The benefits of philanthropy extend beyond tax deductions and other financial gains. As a financial advisor at Merrill Lynch, Denny Cummings has seen how charitable giving can transform a donor’s sense of self—a phenomenon he dubs “the personality conversion.”
“I can see a higher level of joy in their life that comes from being connected to the community and gifting,” says Cummings, a senior vice president at Merrill Lynch who focuses on wealth management. “It does connect them a little bit more to their environment and to other people when they begin to make charitable gifts.”
[pullquote]“It makes your heart expand”: Financial advisor Denny Cummings sees charitable giving build community[/pullquote]
This internal sense of kinship with the community and personal satisfaction is something Cummings has experienced himself. Through a donor advised fund at The Chicago Community Trust, he supports an array of nonprofit organizations that have created a satisfying philanthropic experience for the nonprofits he funds as well as himself.
Since he opened his donor advised fund in 2001, Cummings has been an ardent supporter of WTTW, a public television station in Chicago, and Kartemquin Films, a nonprofit that produces award-winning documentaries that are often aired on WTTW. He says their dedication to providing unbiased, insightful and compelling news and stories sets them apart in a media landscape overflowing with skewed information.
Cummings not only donates funds to WTTW, but also serves on its Board of Trustees. In that role, he raises money for the nonprofit and looks for ways to maximize donors’ gifts. For example, Cummings has encouraged viewers to donate to WTTW during its annual fundraising telethon by offering to match donors’ funds up to a certain amount. His challenge grants have helped the station reel in more than 500 donors each time.
“I think I’m going to start doing more of that with other organizations, too,” Cummings says. “It’s really important for each organization to raise money on its own and not to just rely on me and a few other donors. So if you can use a matching grant to incent other people to contribute as well, then not only is more money raised, but there are more individual donors, which is also helpful to the organization. And certainly it leverages my gift.”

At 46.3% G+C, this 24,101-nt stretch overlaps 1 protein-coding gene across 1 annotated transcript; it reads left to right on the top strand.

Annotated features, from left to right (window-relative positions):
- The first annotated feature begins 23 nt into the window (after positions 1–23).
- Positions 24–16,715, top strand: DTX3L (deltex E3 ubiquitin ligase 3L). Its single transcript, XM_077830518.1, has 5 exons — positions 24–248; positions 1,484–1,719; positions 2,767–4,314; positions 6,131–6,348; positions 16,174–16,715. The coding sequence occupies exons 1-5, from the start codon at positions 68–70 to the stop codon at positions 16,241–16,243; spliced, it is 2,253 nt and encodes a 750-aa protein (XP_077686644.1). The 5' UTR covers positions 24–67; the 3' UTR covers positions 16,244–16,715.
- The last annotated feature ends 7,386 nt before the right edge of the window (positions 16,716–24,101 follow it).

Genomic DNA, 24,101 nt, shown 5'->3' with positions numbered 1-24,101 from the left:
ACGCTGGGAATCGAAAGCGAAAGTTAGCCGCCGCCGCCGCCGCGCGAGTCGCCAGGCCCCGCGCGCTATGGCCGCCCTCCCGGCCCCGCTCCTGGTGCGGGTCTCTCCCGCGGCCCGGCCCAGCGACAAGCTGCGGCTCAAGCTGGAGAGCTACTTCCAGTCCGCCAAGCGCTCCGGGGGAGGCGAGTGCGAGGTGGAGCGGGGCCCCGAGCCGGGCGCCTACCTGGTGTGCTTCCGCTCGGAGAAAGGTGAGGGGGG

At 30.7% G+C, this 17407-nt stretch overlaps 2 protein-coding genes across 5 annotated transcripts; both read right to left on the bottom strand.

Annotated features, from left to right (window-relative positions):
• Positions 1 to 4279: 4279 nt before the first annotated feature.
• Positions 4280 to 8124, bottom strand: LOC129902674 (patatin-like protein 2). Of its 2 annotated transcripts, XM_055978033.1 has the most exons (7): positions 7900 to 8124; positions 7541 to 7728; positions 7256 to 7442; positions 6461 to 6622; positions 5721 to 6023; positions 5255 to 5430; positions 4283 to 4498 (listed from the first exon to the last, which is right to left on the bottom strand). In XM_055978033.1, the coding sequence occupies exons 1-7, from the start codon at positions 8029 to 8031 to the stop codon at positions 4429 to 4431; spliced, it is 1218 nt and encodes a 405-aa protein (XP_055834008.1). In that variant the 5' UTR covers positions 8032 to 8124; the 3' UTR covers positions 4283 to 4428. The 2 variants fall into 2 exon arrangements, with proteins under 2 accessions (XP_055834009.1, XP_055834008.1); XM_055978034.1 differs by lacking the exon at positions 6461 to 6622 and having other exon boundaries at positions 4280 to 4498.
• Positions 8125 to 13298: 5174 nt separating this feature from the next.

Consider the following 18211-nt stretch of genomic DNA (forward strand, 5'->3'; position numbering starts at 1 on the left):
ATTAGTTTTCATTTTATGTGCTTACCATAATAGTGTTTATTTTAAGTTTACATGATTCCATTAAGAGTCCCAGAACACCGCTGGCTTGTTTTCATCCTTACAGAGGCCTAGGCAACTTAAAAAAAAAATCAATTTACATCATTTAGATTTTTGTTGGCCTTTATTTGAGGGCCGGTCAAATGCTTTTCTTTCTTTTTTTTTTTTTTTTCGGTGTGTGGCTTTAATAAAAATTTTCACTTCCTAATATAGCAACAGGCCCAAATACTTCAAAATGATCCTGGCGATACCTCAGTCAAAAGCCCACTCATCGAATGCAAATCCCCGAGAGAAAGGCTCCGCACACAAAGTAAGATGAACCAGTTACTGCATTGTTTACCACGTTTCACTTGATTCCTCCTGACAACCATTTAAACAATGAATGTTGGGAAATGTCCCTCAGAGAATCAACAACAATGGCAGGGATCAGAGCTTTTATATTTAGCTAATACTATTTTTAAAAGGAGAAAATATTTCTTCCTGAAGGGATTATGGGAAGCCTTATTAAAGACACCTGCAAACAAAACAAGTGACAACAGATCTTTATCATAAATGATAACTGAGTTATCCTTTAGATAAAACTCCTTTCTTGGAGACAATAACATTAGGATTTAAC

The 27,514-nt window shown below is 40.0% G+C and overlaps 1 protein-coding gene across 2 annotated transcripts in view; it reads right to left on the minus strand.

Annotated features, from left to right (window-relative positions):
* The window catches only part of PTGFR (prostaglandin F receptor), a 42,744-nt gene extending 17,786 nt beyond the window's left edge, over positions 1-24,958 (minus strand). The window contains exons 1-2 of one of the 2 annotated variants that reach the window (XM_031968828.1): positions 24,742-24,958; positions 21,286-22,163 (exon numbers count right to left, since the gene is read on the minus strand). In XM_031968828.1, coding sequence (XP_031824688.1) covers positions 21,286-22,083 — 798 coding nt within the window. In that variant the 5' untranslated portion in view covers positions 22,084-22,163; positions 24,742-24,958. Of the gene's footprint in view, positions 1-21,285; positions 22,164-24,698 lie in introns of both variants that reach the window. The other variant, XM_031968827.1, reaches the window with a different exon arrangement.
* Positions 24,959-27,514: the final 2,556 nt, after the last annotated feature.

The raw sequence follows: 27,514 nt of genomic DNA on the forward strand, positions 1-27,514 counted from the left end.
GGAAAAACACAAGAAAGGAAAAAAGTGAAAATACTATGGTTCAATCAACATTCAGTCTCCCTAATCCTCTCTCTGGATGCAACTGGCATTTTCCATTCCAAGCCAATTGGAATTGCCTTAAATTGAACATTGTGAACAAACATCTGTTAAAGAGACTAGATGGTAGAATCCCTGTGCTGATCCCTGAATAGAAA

In addition to supporting media organizations, Cummings uses his donor advised fund at the Trust to donate regularly to nonprofit organizations that improve the quality of life in the region, particularly for children. He supports the Boys & Girls Club of Chicago, the YWCA, UNICEF and the Warren Cherry Scholarship Fund, which provides college scholarships to graduates of Evanston Township High School.
His challenge grants have helped the station reel in more than 500 donors each time. “I think I’m going to start doing more of that with other organizations, too,” Cummings says. “If you can use a matching grant to incent other people to contribute as well, then not only is more money raised, but there are more individual donors, which is also helpful to the organization.”
Cummings prefers to donate to nonprofits through his donor advised fund because it allows him access to the vast resources of the Trust. He has taken advantage of the Trust’s grant making expertise to vet nonprofits that he wants to support to ensure they are viable, sustainable organizations. He will also be able to shape metropolitan Chicago’s long-term future as a member of the 1915 Society, which honors donors who made a gift to the Trust in their estate plans.
Cummings also gains a better understanding of philanthropy by working with the Trust. As a Trust donor, Cummings has the opportunity to attend Impact Chicago events, educational briefings about the critical issues affecting the Chicago region exclusively for the friends and donors of the Trust. In addition, he is a member of the Trust’s Professional Advisory Committee, which helps keep him up to date about the state of philanthropy in the region and charitable gift planning.
But giving back to the Chicago region with impact is the most important reason Cummings is actively involved in the Trust. “When you stop focusing on yourself and accumulating more stuff and money for yourself and begin to gift it, you begin to feel more successful. You begin to feel more like a member of the community,” Cummings explains. “It makes your heart expand.”